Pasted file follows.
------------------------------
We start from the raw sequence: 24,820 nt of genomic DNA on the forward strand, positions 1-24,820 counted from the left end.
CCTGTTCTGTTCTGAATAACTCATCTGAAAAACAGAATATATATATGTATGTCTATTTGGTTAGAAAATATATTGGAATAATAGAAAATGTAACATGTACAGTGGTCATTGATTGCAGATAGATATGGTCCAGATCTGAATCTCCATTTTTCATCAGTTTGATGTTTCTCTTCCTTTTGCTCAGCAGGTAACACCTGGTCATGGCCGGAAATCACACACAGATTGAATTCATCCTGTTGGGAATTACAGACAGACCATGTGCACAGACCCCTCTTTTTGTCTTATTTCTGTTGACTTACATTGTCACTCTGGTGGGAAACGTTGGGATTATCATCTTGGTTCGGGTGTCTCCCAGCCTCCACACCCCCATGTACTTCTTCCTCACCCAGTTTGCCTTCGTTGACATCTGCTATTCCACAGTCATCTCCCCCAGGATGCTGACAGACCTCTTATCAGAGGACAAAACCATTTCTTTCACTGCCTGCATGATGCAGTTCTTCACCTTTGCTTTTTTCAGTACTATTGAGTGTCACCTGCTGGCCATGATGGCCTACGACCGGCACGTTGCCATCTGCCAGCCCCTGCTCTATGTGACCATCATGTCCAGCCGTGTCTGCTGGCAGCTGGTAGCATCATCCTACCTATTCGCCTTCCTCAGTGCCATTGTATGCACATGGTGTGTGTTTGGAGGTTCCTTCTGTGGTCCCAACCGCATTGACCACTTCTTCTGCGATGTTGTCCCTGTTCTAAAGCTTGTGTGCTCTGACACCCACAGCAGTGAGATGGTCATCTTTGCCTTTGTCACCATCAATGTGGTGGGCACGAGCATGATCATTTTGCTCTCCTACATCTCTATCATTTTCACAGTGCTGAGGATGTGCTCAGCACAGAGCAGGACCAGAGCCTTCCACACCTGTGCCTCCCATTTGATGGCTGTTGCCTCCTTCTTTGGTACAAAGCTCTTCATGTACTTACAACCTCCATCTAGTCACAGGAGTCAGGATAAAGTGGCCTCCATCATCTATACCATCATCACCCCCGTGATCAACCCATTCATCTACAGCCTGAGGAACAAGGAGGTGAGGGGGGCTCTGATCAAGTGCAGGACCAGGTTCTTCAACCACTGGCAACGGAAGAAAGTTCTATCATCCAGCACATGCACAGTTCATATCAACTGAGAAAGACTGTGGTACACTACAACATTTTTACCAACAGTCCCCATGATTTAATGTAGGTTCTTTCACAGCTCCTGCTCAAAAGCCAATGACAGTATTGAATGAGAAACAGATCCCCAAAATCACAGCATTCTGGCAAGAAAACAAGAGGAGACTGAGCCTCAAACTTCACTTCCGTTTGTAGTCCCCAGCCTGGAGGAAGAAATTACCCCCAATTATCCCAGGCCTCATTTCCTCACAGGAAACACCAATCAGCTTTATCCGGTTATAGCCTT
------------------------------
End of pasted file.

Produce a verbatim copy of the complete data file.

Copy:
We start from the raw sequence: 24,820 nt of genomic DNA on the forward strand, positions 1-24,820 counted from the left end.
CCTGTTCTGTTCTGAATAACTCATCTGAAAAACAGAATATATATATGTATGTCTATTTGGTTAGAAAATATATTGGAATAATAGAAAATGTAACATGTACAGTGGTCATTGATTGCAGATAGATATGGTCCAGATCTGAATCTCCATTTTTCATCAGTTTGATGTTTCTCTTCCTTTTGCTCAGCAGGTAACACCTGGTCATGGCCGGAAATCACACACAGATTGAATTCATCCTGTTGGGAATTACAGACAGACCATGTGCACAGACCCCTCTTTTTGTCTTATTTCTGTTGACTTACATTGTCACTCTGGTGGGAAACGTTGGGATTATCATCTTGGTTCGGGTGTCTCCCAGCCTCCACACCCCCATGTACTTCTTCCTCACCCAGTTTGCCTTCGTTGACATCTGCTATTCCACAGTCATCTCCCCCAGGATGCTGACAGACCTCTTATCAGAGGACAAAACCATTTCTTTCACTGCCTGCATGATGCAGTTCTTCACCTTTGCTTTTTTCAGTACTATTGAGTGTCACCTGCTGGCCATGATGGCCTACGACCGGCACGTTGCCATCTGCCAGCCCCTGCTCTATGTGACCATCATGTCCAGCCGTGTCTGCTGGCAGCTGGTAGCATCATCCTACCTATTCGCCTTCCTCAGTGCCATTGTATGCACATGGTGTGTGTTTGGAGGTTCCTTCTGTGGTCCCAACCGCATTGACCACTTCTTCTGCGATGTTGTCCCTGTTCTAAAGCTTGTGTGCTCTGACACCCACAGCAGTGAGATGGTCATCTTTGCCTTTGTCACCATCAATGTGGTGGGCACGAGCATGATCATTTTGCTCTCCTACATCTCTATCATTTTCACAGTGCTGAGGATGTGCTCAGCACAGAGCAGGACCAGAGCCTTCCACACCTGTGCCTCCCATTTGATGGCTGTTGCCTCCTTCTTTGGTACAAAGCTCTTCATGTACTTACAACCTCCATCTAGTCACAGGAGTCAGGATAAAGTGGCCTCCATCATCTATACCATCATCACCCCCGTGATCAACCCATTCATCTACAGCCTGAGGAACAAGGAGGTGAGGGGGGCTCTGATCAAGTGCAGGACCAGGTTCTTCAACCACTGGCAACGGAAGAAAGTTCTATCATCCAGCACATGCACAGTTCATATCAACTGAGAAAGACTGTGGTACACTACAACATTTTTACCAACAGTCCCCATGATTTAATGTAGGTTCTTTCACAGCTCCTGCTCAAAAGCCAATGACAGTATTGAATGAGAAACAGATCCCCAAAATCACAGCATTCTGGCAAGAAAACAAGAGGAGACTGAGCCTCAAACTTCACTTCCGTTTGTAGTCCCCAGCCTGGAGGAAGAAATTACCCCCAATTATCCCAGGCCTCATTTCCTCACAGGAAACACCAATCAGCTTTATCCGGTTATAGCCTT